Perry’s Patronage Problem
Perry donors have reaped benefits, but there’s a lot of transparency in Texas.


Daniel Foster


Since his announcement for the presidency, there have been a slew of articles, left, right, and center, decrying Rick Perry’s cronyism — his supposed habit of rewarding his biggest donors with patronage positions or valuable state contracts. So is the criticism fair?

Perry is a legendary fundraiser, and his preferred method is sticking with the big game. He has raised $37 million over the last decade from just 150 people, per the Los Angeles Times. Expand the list to the top 200 or so donors and you get $51 million, per The Nation. That’s already more than the total amount raised by George W. Bush in two campaigns as Texas governor, and just over half of Perry’s total haul of $101 million since his first campaign.

Accumulating all this cash has certainly left the governor with favors to return, and return them he has, say critics. The case most often cited is that of billionaire Harold Simmons, who donated a total of $1.12 million to Perry and in turn secured permission to build a radioactive disposal site in west Texas. Not only did Simmons successfully lobby to have state law changed so that a private company such as his could obtain the requisite license, he also made sure the law would allow the granting of only one such license. Moreover, the license itself was approved by the Perry-appointed commissioners of the Texas Commission for Environmental Quality, and the review process was overseen by the executive director they hired: one Glenn Shankle, who within six months of signing off on the waste facility left TCEQ and secured a lobbying contract worth up to $150,000 in Simmons’s outfit.

As Glenn Davis — a TCEQ staffer who resigned in protest over what he claimed were irregularities in the approval process — put it in an interview with The Texas Observer, “Even the Mafia was more cirucmspect than this.”

And there’s more where Simmons came from. Take B. J. “Red” McCombs, who gave Perry $400,000, and received $25 million in subsidies to build a Formula One racetrack near Austin. Or James Dannenbaum, who gave more than $320,000 to Perry, and in turn received multiple transportation contracts from the state. Or the more than half of Perry-appointed university regents who have donated money to his campaign. Or the Texas Enterprise Fund, which awarded millions in grants to corporate donors (to little avail, according to critics). And on it goes.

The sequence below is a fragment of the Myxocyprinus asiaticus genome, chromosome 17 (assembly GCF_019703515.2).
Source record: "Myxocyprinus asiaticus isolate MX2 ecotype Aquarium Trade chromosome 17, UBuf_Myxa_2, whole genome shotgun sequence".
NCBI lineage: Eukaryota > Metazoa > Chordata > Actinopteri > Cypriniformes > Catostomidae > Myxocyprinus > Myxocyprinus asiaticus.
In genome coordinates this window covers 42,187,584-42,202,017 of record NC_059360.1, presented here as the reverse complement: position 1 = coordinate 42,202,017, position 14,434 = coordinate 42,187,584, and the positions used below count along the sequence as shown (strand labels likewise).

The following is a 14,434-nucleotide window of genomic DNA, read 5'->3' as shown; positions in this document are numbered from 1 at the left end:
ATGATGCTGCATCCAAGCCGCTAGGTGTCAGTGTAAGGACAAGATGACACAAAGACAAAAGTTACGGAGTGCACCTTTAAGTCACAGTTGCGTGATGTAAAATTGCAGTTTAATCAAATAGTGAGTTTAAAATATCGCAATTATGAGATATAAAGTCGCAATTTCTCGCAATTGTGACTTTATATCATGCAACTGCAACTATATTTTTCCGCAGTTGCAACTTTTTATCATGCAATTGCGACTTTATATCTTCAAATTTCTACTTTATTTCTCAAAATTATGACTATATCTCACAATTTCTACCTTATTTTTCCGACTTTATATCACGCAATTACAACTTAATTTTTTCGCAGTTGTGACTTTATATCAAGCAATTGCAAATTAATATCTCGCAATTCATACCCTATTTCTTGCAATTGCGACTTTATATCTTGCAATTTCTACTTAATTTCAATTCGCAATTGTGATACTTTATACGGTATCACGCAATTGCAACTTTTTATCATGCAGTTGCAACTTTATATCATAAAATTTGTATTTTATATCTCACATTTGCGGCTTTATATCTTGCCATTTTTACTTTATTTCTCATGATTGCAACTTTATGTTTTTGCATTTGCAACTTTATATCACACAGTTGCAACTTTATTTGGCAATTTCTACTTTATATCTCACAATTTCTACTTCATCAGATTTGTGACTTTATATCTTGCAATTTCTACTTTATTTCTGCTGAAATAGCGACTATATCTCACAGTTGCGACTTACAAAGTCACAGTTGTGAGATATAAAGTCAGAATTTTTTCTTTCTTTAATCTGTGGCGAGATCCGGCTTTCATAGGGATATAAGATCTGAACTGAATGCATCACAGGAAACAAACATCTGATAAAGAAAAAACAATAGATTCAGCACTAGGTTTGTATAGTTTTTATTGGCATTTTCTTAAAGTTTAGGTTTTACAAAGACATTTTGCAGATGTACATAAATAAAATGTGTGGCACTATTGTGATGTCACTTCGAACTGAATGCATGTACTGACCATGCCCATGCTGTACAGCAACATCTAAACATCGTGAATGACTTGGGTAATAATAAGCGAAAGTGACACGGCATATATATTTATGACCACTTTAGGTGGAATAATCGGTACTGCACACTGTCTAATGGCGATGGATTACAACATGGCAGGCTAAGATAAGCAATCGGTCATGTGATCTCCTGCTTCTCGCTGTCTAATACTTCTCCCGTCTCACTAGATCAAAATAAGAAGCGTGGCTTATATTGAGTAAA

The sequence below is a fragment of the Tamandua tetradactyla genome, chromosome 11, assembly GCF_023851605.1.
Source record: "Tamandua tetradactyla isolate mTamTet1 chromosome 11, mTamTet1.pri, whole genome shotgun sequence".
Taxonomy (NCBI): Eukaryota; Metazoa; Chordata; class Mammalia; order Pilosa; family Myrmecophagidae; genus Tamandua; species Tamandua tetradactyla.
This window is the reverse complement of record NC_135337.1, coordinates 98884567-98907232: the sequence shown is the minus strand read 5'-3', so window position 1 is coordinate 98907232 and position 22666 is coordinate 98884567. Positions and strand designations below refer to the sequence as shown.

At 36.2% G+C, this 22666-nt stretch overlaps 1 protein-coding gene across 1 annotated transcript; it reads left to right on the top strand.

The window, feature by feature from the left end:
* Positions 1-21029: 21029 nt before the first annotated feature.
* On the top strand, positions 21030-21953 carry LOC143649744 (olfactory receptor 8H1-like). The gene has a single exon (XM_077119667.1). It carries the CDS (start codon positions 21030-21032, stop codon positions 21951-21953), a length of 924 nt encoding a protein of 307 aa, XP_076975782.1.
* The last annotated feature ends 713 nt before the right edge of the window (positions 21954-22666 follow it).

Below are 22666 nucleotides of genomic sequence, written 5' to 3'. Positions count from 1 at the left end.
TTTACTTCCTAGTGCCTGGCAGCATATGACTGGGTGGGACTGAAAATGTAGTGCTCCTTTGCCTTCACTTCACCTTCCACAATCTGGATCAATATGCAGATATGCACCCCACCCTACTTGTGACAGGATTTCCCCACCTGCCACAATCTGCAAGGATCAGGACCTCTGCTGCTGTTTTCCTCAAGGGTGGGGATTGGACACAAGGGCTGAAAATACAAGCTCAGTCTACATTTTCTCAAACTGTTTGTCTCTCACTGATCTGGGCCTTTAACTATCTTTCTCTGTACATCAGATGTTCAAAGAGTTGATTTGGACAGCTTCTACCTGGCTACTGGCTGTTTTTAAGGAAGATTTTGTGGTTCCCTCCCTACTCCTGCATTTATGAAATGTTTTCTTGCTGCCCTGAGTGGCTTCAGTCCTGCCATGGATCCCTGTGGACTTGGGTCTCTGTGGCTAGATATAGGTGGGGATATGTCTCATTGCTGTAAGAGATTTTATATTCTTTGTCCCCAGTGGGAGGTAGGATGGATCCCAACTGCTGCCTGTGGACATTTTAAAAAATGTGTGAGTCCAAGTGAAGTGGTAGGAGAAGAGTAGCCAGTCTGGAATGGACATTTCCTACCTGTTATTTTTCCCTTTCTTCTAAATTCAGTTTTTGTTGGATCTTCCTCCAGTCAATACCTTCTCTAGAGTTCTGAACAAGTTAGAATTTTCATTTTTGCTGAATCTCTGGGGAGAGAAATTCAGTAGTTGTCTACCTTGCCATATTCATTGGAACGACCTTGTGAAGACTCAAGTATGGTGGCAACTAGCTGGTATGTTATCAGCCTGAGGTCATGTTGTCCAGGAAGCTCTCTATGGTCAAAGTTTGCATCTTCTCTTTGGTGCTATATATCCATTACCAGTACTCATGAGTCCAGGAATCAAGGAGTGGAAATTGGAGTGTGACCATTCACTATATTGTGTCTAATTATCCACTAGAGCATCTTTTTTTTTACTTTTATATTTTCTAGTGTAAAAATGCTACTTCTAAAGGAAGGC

But even as the headlines can and should remain a significant factor as conservative opinion-makers and the primary electorate vet Perry for his presidential run, a look at the institutional and political context of Perry’s governorship reveals that there may be less to the Perry-as-crony-capitalist story than meets the eye. Here are five reasons why:

1. The Texas governor is constitutionally weak, sharing authority with a number of other statewide elected officials, including the lieutenant governor, the attorney general, the comptroller, and various commissioners. Perry’s personality, his bully pulpit, and his long tenure in office (Texas has no term limits) have helped turn him into “the strongest weak governor” in America, and so too have the appointments Perry makes to the approximately 200 boards, commissions, and agencies he oversees within the state — appointments that have come to be used as strategic leverage for advancing the governor’s policy agenda.

“It’s a legitimate use of power,” says Joshua Trevino, a vice president at the Texas Public Policy Foundation (TPPF), a free-market 501(c)(3) think tank based in Austin. “There’s nothing [Perry] is vested with in terms of patronage power or appointment power that would be out of place in the federal government itself.” Or indeed in many other states. And as with governors in many other states . . . 

2. Perry’s decisions are constrained. Cash grants from controversial programs like the Texas Enterprise Fund require approval of the independently elected lieutenant governor and speaker of the house, not just the governor. Most executive appointments require approval of two-thirds of the state’s senate, and informally many require “senatorial courtesy” — the approval of the senator from the appointee’s home district. As such, the vast majority of Perry’s appointments require a buy-in from Democrats. Furthermore, commissioners and other appointees serve staggered terms, and Texas governors are proscribed from replacing their predecessors’ picks. Then again . . . 

3. Perry has been around so long that virtually every appointed official in the state was appointed by him. Even commissioners who serve six-year terms, even commissioners who were originally appointed by George W. Bush or Ann Richards, have been re-appointed by Perry. This both ups the sample size of appointments for critics to scrutinize and amplifies the chance that Perry’s friends and benefactors will be appointed.


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